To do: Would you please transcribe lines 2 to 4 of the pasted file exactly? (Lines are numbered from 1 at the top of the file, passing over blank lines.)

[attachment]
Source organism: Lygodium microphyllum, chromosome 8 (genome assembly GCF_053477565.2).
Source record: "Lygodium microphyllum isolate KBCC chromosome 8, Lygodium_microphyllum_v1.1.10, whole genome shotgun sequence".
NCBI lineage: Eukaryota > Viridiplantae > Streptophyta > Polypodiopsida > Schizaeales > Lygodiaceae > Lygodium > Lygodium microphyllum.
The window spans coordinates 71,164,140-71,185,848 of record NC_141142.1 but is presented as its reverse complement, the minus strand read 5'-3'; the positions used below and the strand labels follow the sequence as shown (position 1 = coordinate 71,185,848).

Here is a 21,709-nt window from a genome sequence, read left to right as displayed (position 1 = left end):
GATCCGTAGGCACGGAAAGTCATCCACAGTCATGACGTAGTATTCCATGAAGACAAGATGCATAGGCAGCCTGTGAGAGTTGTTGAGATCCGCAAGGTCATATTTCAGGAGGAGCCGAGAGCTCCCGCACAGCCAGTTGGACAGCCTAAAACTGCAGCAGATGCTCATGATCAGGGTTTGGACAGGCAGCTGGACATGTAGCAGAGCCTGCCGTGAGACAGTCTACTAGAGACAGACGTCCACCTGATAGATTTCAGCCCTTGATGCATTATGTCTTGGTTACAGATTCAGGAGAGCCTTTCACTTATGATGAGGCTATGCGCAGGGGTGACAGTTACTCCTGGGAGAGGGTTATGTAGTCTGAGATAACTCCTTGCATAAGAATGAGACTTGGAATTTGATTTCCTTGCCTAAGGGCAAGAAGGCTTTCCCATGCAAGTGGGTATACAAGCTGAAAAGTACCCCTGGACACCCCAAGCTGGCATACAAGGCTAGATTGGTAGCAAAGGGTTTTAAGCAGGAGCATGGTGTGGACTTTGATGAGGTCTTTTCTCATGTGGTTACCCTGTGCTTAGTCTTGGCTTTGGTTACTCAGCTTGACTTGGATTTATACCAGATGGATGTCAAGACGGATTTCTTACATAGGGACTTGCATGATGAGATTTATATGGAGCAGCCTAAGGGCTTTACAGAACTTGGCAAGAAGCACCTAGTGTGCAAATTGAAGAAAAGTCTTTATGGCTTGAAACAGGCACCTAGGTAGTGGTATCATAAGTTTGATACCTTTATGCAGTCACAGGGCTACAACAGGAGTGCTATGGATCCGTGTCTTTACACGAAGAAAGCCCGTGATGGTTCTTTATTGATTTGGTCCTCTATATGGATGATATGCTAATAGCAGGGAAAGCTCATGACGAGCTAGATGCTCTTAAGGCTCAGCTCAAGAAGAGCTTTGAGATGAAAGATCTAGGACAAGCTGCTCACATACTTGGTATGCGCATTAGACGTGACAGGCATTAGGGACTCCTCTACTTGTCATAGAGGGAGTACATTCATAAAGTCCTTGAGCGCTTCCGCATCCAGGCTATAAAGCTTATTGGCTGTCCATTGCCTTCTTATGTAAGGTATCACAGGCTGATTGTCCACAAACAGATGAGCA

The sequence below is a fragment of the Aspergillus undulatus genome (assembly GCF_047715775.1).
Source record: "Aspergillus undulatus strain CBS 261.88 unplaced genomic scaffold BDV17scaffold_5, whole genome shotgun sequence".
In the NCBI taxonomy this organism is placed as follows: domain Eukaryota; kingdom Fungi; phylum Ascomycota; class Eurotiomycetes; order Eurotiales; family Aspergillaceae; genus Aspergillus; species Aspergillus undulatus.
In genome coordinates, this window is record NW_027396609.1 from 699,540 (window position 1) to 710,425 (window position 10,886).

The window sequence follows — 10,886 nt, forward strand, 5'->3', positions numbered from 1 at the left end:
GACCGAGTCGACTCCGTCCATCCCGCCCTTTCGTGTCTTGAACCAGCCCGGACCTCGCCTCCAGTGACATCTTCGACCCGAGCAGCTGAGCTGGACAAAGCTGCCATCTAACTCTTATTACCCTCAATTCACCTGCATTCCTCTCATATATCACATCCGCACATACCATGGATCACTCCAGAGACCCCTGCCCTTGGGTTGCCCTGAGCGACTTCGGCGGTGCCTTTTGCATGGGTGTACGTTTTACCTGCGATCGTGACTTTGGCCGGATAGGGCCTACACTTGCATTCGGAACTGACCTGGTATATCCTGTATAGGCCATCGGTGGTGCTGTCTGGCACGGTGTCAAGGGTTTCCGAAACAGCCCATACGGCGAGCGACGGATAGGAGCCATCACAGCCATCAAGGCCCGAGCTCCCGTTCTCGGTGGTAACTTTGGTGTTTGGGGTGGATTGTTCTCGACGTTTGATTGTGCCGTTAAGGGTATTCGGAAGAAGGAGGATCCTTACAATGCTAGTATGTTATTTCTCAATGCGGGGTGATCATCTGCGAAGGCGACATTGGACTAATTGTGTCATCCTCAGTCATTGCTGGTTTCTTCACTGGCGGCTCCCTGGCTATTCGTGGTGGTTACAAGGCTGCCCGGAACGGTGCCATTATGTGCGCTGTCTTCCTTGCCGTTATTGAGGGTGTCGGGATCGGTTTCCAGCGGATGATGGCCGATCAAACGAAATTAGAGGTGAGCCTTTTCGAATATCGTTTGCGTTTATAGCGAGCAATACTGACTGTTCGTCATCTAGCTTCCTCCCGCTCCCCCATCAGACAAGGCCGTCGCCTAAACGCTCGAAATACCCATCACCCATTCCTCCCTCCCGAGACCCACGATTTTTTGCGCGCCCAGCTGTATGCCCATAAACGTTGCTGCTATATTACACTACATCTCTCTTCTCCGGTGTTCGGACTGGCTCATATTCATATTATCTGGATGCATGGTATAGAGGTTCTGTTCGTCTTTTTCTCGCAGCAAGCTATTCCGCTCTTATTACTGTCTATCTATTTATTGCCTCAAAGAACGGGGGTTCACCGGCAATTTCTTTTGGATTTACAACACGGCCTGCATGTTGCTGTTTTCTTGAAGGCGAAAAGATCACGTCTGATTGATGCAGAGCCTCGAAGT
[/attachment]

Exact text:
Source record: "Lygodium microphyllum isolate KBCC chromosome 8, Lygodium_microphyllum_v1.1.10, whole genome shotgun sequence".
NCBI lineage: Eukaryota > Viridiplantae > Streptophyta > Polypodiopsida > Schizaeales > Lygodiaceae > Lygodium > Lygodium microphyllum.
The window spans coordinates 71,164,140-71,185,848 of record NC_141142.1 but is presented as its reverse complement, the minus strand read 5'-3'; the positions used below and the strand labels follow the sequence as shown (position 1 = coordinate 71,185,848).